A new framework to enhance collaboration with your design team
Many companies want to remodel their workspace in the aftermath of the pandemic, but find the design process abstract and obtuse. A new report suggests how designing can go further to meet corporate objectives
At a time of growing uncertainty and complexity around the future role of the office space, clients need more guidance and clarity around how the workplace design process could lead to desired organisational outcomes.
That’s the verdict of a new report produced by UK design specialist Area, part of the Fourfront Group of commercial workspace companies, in partnership with WORKTECH Academy.
The report, ‘Design Matters: A Framework for Designing the New Workplace’, presents a new classification system for designing aimed at reducing the mystique and ambiguity around the process.
‘We noticed that the global conversation around the post Covid-19 workplace was heavily weighted towards what needed to happen in the areas of technology and management, whereas design was relatively under-represented in the debate,’ explains Area group design director James Geekie.
Chain of decision-making
To focus attention on the design process itself, and on how the chain of decision-making with clients might need to change in the future, a research programme was set up. The study reviewed the literature in the field, developed new design scenarios through a creative workshop, and validated ideas in an expert roundtable.
A key aim of developing a new design framework was to understand what combination of design factors would support companies in bringing people back to the office and reviving productivity.
The report explains: ‘Amid emerging scenarios for a consumer-led workplace in which employees act more like workplace customers and decide on the best option for them, office design should be a key differentiator. The office’s newly minted role as a container for culture and brand – you go there for connection, community and corporate values – also makes design decisions more important.’
New classification framework
The ‘Design Matters’ report looks at the corporate requirements for better design – from reducing stress and boosting creativity to projecting culture and rebuilding social interaction – before going on to present a new classification system for designing. This model has four sequential levels of design factors to aid decision-making:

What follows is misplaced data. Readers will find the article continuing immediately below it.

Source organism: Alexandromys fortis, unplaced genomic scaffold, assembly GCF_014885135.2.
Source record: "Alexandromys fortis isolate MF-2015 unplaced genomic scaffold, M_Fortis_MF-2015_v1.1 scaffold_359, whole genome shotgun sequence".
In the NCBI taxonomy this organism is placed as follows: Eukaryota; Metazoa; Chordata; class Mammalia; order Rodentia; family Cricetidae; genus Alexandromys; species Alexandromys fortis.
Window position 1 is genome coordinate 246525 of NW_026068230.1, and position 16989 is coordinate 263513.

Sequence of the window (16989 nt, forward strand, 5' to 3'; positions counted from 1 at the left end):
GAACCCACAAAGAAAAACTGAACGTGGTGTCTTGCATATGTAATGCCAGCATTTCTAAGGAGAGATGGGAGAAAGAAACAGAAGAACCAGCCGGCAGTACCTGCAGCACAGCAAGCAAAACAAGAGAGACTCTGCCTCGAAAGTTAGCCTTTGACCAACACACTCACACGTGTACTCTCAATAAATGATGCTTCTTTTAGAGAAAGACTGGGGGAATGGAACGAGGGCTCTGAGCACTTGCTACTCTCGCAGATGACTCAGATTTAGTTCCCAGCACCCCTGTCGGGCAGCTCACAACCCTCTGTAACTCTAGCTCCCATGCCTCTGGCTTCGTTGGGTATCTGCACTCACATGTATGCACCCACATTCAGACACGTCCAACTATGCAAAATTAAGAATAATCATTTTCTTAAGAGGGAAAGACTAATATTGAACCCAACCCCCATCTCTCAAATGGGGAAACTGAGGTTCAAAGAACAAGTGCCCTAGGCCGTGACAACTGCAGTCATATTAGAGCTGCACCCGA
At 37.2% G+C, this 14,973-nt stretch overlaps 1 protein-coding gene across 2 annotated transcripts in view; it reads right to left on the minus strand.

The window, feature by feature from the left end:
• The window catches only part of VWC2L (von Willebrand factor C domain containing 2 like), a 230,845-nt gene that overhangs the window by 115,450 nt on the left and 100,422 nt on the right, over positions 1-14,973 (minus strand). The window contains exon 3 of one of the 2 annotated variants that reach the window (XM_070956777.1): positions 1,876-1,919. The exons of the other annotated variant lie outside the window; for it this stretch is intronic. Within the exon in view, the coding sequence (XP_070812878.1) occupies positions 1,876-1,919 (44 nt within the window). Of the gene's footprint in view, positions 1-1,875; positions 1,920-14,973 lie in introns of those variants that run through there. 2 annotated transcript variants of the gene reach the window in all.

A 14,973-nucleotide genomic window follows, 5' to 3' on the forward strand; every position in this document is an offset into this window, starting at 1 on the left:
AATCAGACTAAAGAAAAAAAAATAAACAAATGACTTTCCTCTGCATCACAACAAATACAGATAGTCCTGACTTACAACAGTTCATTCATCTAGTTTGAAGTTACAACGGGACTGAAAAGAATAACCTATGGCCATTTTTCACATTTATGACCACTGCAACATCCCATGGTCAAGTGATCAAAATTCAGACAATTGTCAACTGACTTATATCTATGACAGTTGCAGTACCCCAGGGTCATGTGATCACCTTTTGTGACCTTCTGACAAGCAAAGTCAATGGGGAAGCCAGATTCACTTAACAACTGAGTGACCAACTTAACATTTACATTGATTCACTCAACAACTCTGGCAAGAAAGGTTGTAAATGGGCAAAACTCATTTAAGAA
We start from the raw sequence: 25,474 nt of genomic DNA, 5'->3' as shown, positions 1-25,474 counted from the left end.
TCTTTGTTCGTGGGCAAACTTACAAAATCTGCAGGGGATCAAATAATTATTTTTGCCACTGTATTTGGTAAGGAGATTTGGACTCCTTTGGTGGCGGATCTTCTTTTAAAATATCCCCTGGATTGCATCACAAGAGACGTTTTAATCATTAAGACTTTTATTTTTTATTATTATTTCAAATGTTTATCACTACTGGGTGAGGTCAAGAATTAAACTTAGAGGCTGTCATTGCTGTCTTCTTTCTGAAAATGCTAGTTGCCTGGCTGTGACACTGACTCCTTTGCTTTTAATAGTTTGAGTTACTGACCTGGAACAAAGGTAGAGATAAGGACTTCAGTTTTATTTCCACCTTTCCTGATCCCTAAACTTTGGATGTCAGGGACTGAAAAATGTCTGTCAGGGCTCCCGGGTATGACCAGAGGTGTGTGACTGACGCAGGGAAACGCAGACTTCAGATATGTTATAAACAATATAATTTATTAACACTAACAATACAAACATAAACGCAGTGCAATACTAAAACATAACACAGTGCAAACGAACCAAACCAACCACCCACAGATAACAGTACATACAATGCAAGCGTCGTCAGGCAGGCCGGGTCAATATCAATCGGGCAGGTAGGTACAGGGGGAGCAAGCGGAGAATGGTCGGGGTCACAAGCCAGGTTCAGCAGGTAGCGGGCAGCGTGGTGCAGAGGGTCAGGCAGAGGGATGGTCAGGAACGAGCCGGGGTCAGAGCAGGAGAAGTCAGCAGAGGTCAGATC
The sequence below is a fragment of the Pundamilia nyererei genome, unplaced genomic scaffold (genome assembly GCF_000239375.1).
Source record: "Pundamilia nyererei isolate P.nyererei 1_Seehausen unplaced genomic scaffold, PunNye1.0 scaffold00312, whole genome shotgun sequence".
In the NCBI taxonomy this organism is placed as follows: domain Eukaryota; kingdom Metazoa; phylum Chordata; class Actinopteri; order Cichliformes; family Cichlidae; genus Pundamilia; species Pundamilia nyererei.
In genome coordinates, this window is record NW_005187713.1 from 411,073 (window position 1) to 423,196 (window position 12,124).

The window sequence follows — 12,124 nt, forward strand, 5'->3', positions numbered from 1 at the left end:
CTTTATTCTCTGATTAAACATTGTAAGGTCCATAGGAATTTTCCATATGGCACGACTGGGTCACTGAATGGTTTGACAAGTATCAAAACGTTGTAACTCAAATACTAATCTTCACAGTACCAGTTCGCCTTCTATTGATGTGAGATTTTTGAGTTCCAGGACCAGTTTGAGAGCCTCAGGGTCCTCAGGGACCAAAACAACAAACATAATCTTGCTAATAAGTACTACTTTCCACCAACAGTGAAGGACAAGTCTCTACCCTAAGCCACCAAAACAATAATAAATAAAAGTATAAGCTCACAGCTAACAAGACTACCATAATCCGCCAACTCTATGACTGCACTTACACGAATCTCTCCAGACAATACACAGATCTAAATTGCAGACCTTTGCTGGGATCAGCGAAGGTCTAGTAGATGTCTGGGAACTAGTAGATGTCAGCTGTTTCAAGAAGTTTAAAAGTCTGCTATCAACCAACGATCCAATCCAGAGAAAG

Drivers: Underlying organisational factors that form the building blocks for the project, defining the success criteria and desired outcomes, and should be negotiated with the client at the outset to form a solid foundation for the detailed brief (such as culture, ethics, cost, sustainability and so on).
Essentials: Baseline design factors that that provide the support structure around the project and are fundamental to any project brief (such as location, air quality, temperature, acoustic principles, and so on).
Activators: Intermediate design factors that move beyond functional requirements to bring the overall design concept alive, adding life or activity to a space (such as lighting design, way finding, spatial layout, amenities, furniture and structures).
‘Top-level design factors that help to communicate messages about culture and values…’
Identifiers: Top-level design factors that help to communicate and signify messages about the culture, character, identity and values of the organisation (such as use of colour, materiality, branding, biophilia, artefacts and art).
According to Jeremy Myerson, Director of WORKTECH Academy, who contributed to the report, the value of the new framework is in ‘making the design process less abstract, more visible and easier for clients to collaborate with their design team. As companies remodel their workspace to address the new world of work, this publication is both timely and relevant. ’
Access the full ‘Design Matters’ report here.